Keane lead singer Tom Chaplin recently released his third solo album, “Midpoint,” which has been subject to a wide variety of opinions. Its tone and themes are unlike what most music artists release, making it contentious among fans.
As Chaplin reaches middle age, “Midpoint” explores the existentialism and, ultimately, gratitude that comes with getting older. And I loved it.
Chaplin’s mid-life crisis album came just in time for my quarter-life crisis. And words cannot express how much I appreciate that.
The music is unlike anything I’ve heard before. Though I enjoyed Chaplin’s first solo album, “The Wave,” and his Christmas album, I admit I found myself wishing they were Keane albums instead. However, “Midpoint” genuinely feels like something Chaplin couldn’t have done with the band. It’s that deeply personal.
The album opens with “All Fall Down.” This song brought me to tears. Chaplin’s voice and the piano can take something that might sound cliche – like “we all fall down” – and make it feel new and beautiful.
“Midpoint” continues with “Rise and Fall,” which is one of my favorites from the album. The instrumentation combined with the harmonies is just to die for.
Then you get sucker-punched with “Black Hole.” This song feels like the thesis of the whole album. It perfectly articulates the bittersweet combination of knowing your own mortality and being grateful for life.
You’d expect a song titled “Black Hole” to be moody and depressing. That’s why it comes as a shock when it starts with cheerful piano, chirping birds, and children laughing.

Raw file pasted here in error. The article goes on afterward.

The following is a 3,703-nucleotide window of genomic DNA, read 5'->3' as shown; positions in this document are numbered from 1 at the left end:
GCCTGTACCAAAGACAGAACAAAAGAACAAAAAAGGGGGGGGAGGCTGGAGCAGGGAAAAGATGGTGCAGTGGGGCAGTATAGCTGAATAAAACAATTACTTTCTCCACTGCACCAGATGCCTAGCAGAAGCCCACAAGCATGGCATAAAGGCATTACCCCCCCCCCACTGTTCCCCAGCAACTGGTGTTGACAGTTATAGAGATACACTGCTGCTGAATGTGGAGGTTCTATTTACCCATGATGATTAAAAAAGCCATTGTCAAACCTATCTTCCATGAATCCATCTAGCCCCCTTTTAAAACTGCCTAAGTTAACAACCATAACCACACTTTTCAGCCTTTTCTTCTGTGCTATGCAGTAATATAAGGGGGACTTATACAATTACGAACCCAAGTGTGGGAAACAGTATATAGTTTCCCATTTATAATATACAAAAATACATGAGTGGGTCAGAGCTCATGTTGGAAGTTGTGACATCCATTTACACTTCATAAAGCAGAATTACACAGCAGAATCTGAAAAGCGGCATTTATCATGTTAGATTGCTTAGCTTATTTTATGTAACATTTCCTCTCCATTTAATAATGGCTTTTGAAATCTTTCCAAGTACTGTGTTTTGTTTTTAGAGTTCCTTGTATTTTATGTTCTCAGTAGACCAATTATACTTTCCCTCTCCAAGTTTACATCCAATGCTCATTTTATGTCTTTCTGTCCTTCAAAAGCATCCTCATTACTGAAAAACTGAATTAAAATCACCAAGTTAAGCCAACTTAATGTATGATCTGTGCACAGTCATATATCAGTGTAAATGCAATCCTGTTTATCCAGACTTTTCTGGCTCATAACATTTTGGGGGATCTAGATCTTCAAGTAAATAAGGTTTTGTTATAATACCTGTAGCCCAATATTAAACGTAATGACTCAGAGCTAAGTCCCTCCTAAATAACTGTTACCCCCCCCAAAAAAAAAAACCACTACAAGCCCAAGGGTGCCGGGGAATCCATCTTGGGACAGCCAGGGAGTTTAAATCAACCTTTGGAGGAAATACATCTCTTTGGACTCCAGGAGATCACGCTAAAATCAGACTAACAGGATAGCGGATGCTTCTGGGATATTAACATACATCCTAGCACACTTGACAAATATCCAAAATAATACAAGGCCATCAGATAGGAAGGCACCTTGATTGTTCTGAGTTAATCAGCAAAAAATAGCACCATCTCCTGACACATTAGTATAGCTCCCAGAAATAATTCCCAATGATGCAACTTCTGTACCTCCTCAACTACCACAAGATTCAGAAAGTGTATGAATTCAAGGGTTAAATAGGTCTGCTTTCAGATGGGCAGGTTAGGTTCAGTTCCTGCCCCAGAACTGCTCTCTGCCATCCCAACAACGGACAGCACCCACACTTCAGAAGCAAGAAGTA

But that’s really what life is – smiling and enjoying it all despite the void.
I also loved the more acoustic-centric tracks like “Stars Align” and “Gonna Run.” These songs further showcase Chaplin’s incredible range. Also, parts like the bridge of “Gonna Run” demonstrate how much emotion he can throw into his voice.
Aside from the strong music and Chaplin’s stellar vocals, the lyrics are the standout element of this album. Upon first listen, I was literally yelling expletives because some of the lyrics were so good I couldn’t contain myself. (Hopefully, my neighbors don’t think I’m crazy!)
This line from “Panoramic Eyes” in particular left me floored:
“Human life is the sentimental dream / Of a planet desiring to be seen / All we are is now and now is all we’ve ever been”
I mean, COME ON. Many people go their whole careers without writing lines that good!
The album’s lyrics explore themes many artists who want to stay young and relevant forever avoid – aging, slowing down, and death.
But in this album, these things aren’t scary. They’re treated as a privilege. These lines from “New Flowers” describe it best:
“All life is happenstance that we jeopardize / To shoot for a chance at some earthly paradise”
Then the chorus continues:
“I don’t need no fast life on the road / I just want to savor my time getting old / If I don’t need it, I’ll let it go / And I want to admire / How the new flowers grow”
Growing old is something to savor, not run away from. Chaplin is at the point in his life where he isn’t chasing fame and accolades, and that’s okay. In fact, it’s beautiful.
And as he sings in the album’s title track, we should stand tall and salute the wonder of life instead of letting it pass us by.
Listening to this album for the first time was a religious experience for me. But I’m fully aware that it’s not for everyone, especially those who aren’t into slow songs that make you question your existence.
But if it sounds even a little in your wheelhouse, I beg you to take a listen. It’s a journey you won’t regret going on.
What did you think of “Midpoint”? Let us know in the comments!